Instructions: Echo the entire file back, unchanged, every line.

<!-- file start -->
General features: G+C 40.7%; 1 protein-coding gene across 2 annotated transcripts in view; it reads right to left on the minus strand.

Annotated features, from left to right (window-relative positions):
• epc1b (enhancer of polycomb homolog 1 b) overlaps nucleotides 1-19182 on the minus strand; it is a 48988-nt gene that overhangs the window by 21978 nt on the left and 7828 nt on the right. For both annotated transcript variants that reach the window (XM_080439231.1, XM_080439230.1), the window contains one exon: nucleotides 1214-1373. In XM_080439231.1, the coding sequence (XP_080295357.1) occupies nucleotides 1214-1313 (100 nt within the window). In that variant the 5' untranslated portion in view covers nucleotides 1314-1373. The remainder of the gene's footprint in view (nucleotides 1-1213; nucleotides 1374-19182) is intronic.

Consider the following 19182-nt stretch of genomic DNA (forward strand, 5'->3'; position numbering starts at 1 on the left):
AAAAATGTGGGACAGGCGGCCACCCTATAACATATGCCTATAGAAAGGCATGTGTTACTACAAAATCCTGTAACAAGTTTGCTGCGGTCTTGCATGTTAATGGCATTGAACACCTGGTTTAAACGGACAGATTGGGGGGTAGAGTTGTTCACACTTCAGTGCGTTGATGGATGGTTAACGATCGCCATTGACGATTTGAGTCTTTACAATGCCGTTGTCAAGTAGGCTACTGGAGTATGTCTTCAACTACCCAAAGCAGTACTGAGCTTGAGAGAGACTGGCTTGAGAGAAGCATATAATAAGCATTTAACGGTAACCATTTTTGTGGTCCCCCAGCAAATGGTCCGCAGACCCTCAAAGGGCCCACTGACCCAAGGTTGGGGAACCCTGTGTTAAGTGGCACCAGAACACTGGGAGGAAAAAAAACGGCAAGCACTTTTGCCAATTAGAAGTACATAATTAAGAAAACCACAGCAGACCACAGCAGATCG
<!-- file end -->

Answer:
General features: G+C 40.7%; 1 protein-coding gene across 2 annotated transcripts in view; it reads right to left on the minus strand.

Annotated features, from left to right (window-relative positions):
• epc1b (enhancer of polycomb homolog 1 b) overlaps nucleotides 1-19182 on the minus strand; it is a 48988-nt gene that overhangs the window by 21978 nt on the left and 7828 nt on the right. For both annotated transcript variants that reach the window (XM_080439231.1, XM_080439230.1), the window contains one exon: nucleotides 1214-1373. In XM_080439231.1, the coding sequence (XP_080295357.1) occupies nucleotides 1214-1313 (100 nt within the window). In that variant the 5' untranslated portion in view covers nucleotides 1314-1373. The remainder of the gene's footprint in view (nucleotides 1-1213; nucleotides 1374-19182) is intronic.

Consider the following 19182-nt stretch of genomic DNA (forward strand, 5'->3'; position numbering starts at 1 on the left):
AAAAATGTGGGACAGGCGGCCACCCTATAACATATGCCTATAGAAAGGCATGTGTTACTACAAAATCCTGTAACAAGTTTGCTGCGGTCTTGCATGTTAATGGCATTGAACACCTGGTTTAAACGGACAGATTGGGGGGTAGAGTTGTTCACACTTCAGTGCGTTGATGGATGGTTAACGATCGCCATTGACGATTTGAGTCTTTACAATGCCGTTGTCAAGTAGGCTACTGGAGTATGTCTTCAACTACCCAAAGCAGTACTGAGCTTGAGAGAGACTGGCTTGAGAGAAGCATATAATAAGCATTTAACGGTAACCATTTTTGTGGTCCCCCAGCAAATGGTCCGCAGACCCTCAAAGGGCCCACTGACCCAAGGTTGGGGAACCCTGTGTTAAGTGGCACCAGAACACTGGGAGGAAAAAAAACGGCAAGCACTTTTGCCAATTAGAAGTACATAATTAAGAAAACCACAGCAGACCACAGCAGATCG